I’ve loved watches for a long time. I didn’t know anything about them way back when. I just bought what I could afford (before I lost it mentally and became a complete WIS), what I liked, what I needed (usually digital because of the timers), and what was pretty tough. I suppose this started in the late 70s. I don’t remember ever wearing a watch in high school.
I went through loads of Timex Ironman watches, then when I started wearing suits to work I bought some very thin, elegant white dialled Seiko quartz. I don’t have a clue what model it was, but it went well with a suit. In fact, even after all the luxury watches, I might look for that Seiko again today if I needed a dress watch.
I’ll say my venture into WIS’dom came when I bought a Tag 1500 in ’94 or ’95. I still didn’t know anything about watches. I knew what Rolex was, and I also knew I couldn’t afford one. I’d never heard of Tag Heuer, but I saw it and liked it so I bought it. I still have it. It survived various sell offs because I knew I couldn’t get much for it and may as well keep it.
Now, I dislike the grey dial because I find it difficult to read sometimes. The lume is horrid and now I very much dislike Mercedes hands. This one may be up for a re-dial and new hands someday. I’ve had it this long so it’s a keeper.
What I do like, very much is the case size. These watches came out before someone, in their infinite wisdom, decided that dive watches had to be 44mm+ by 18mm bloody thick. Why? Divers did just fine before with relatively small watches that didn’t weigh a friggin ton.
I guess this brings me to the point of this post. After all these years of collecting (or better said, buying watches), I’ve learned what I like and what I don’t like. I think this applies to traditional analog as well as digital watches.
I like classic shapes of medium to small size. I don’t like unnecessary bulk. I like easy to read dials without a lot of superfluous writing, graphics or dials and other gizmos on them. With the exception of pure dress watches, I prefer watches with at least 100m wr (although I’ll make exceptions to that), and more importantly I like watches that are tough enough for me to wear ‘em and forget ‘em. Again with the exception of dress watches, if I can’t put it on nylon to REALLY use, I probably don’t want it.
Despite not liking Mercedes hands, some of my favourites have had them. I liked these and would have them again any day.
This is my idea of a dress watch. I liked this so much I used to have a hard time taking it off when the suit came off.
I liked these a lot too
Liked this Breitling, but liked the black dialled version I had first better. I also liked it better after I had it bead blasted. I don’t like shiny bling very much.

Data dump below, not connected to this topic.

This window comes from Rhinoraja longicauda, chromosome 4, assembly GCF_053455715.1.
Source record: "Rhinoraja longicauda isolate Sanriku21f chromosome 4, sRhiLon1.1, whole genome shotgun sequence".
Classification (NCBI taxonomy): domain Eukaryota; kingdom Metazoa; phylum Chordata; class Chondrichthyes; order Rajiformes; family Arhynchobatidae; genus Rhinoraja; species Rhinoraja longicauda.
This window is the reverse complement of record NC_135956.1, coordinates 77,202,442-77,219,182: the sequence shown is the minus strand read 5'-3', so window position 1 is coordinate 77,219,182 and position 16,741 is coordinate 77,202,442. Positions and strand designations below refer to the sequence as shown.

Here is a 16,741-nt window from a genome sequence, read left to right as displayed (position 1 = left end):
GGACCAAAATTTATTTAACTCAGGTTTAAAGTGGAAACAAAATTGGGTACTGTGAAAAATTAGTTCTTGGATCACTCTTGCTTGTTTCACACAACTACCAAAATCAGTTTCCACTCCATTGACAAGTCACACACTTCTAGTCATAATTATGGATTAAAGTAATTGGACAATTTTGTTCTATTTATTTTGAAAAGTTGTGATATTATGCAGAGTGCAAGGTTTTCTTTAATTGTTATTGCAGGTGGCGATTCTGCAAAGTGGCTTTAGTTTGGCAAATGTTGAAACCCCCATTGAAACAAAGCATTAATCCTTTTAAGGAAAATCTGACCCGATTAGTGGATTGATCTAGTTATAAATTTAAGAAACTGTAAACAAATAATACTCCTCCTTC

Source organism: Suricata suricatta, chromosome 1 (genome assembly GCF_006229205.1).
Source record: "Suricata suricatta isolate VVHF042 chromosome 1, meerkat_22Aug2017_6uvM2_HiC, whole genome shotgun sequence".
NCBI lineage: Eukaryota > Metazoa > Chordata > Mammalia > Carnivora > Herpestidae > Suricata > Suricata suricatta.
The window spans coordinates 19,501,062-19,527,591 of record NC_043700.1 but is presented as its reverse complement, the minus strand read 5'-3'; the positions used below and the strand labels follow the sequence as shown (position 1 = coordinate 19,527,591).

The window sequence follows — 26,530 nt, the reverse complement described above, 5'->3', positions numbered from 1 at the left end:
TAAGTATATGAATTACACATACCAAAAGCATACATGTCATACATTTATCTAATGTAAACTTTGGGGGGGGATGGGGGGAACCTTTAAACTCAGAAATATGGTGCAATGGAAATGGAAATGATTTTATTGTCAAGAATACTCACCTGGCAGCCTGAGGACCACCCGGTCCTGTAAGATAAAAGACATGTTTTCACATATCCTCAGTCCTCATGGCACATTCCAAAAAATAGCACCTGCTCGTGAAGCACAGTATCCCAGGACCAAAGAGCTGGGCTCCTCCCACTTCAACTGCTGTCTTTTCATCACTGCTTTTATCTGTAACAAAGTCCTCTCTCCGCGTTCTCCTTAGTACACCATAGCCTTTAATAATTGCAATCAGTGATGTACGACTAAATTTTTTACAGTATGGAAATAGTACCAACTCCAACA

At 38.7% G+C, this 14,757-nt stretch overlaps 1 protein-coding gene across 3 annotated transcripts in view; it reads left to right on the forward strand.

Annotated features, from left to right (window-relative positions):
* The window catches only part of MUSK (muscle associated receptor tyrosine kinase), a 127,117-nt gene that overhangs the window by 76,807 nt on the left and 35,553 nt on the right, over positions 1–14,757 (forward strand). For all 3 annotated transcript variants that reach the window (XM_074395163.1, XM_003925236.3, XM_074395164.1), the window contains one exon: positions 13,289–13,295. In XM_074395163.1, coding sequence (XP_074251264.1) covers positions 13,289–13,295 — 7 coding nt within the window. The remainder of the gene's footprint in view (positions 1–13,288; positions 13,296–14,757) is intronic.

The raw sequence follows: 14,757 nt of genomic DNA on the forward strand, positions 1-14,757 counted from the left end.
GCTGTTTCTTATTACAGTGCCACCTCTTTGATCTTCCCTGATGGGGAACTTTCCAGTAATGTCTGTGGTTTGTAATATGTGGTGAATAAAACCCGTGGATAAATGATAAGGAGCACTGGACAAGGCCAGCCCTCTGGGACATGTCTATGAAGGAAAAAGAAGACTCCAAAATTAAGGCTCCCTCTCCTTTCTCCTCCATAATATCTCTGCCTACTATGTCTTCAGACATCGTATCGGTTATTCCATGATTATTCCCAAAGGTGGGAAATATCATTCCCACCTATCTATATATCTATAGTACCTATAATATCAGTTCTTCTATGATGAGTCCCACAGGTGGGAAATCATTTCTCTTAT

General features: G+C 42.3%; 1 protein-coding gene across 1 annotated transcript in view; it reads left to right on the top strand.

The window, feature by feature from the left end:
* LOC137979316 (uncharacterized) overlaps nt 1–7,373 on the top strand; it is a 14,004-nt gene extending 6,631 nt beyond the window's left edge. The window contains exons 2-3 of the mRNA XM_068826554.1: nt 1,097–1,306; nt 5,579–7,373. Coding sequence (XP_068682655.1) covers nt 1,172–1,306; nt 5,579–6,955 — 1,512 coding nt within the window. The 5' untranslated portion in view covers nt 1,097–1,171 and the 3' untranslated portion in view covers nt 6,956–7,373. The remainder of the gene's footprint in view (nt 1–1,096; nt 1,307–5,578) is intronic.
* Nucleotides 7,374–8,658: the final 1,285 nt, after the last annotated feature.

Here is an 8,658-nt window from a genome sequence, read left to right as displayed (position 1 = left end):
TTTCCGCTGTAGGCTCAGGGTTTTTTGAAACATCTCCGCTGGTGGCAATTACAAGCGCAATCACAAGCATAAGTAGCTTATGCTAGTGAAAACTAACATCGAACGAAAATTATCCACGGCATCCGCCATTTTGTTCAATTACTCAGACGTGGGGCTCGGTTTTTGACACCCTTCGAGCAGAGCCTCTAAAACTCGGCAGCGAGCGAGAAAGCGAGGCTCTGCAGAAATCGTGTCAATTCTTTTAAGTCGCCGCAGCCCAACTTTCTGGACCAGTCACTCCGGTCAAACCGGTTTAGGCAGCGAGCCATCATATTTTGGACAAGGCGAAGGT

Loved these two. Wish I had kept the IWC longer. I was starting to get into larger watches at the time. I ended up with two Speedmasters, but for some reason got tired of them and sold ‘em.
This was a nice watch, but I prefer the Rolex
I didn’t get along with this Breitling B1. I went out to buy the Aerospace, but came home with this. That was a mistake. Go with your gut.
This is a really nice chrono. I bought it for the wife, hence the bronze dial which she liked. I preferred the black.
I really got into Panerai for awhile. Then as fast as I got into them, I got out. It was the too big and bulky thing. Would like to have kept the 111 to wear when I felt like some heft.
This Radiomir was rather pretty, though
I do like Precista watches. The PRS-14 is a nice one, but for some reason I we didn’t bond. I did like the PRS-18Q. I won it in a pass around over on TZ UK.
This Sinn 142 is without a doubt the most readable and real world useable mechanical chrono I’ve owned. Wasn’t crazy about the case shape. I sold it because it needed some work that I couldn’t afford.
This Sinn fit my criteria, but we just didn’t bond
I love the simplicity of the little ‘ol CWC G10.
This was my grail watch, but in the end it was too shiny, too expensive, rubbish as a real world chrono, and I was just afraid to mess it up.
Which brings me to the digitals. Same principles. Simple, easy to read, and not a lot of useless crap on the dial. Ones like this.
and even this
I still have watches that don’t fit my preferences at all, like the Citizen I’m wearing today. I still have ‘em because I couldn’t sell ‘em, at least not without giving them away.
Yeah, it’s been an epic post, but maybe it gives some insight into what I like and why. I didn't list a LOT of watches, including all the Seamasters which I did like, but not as much as the Rolex Subs. Diving drove my interest in watches after buying the Tag, and I suppose that accounts for a lot of my supposed taste in watches.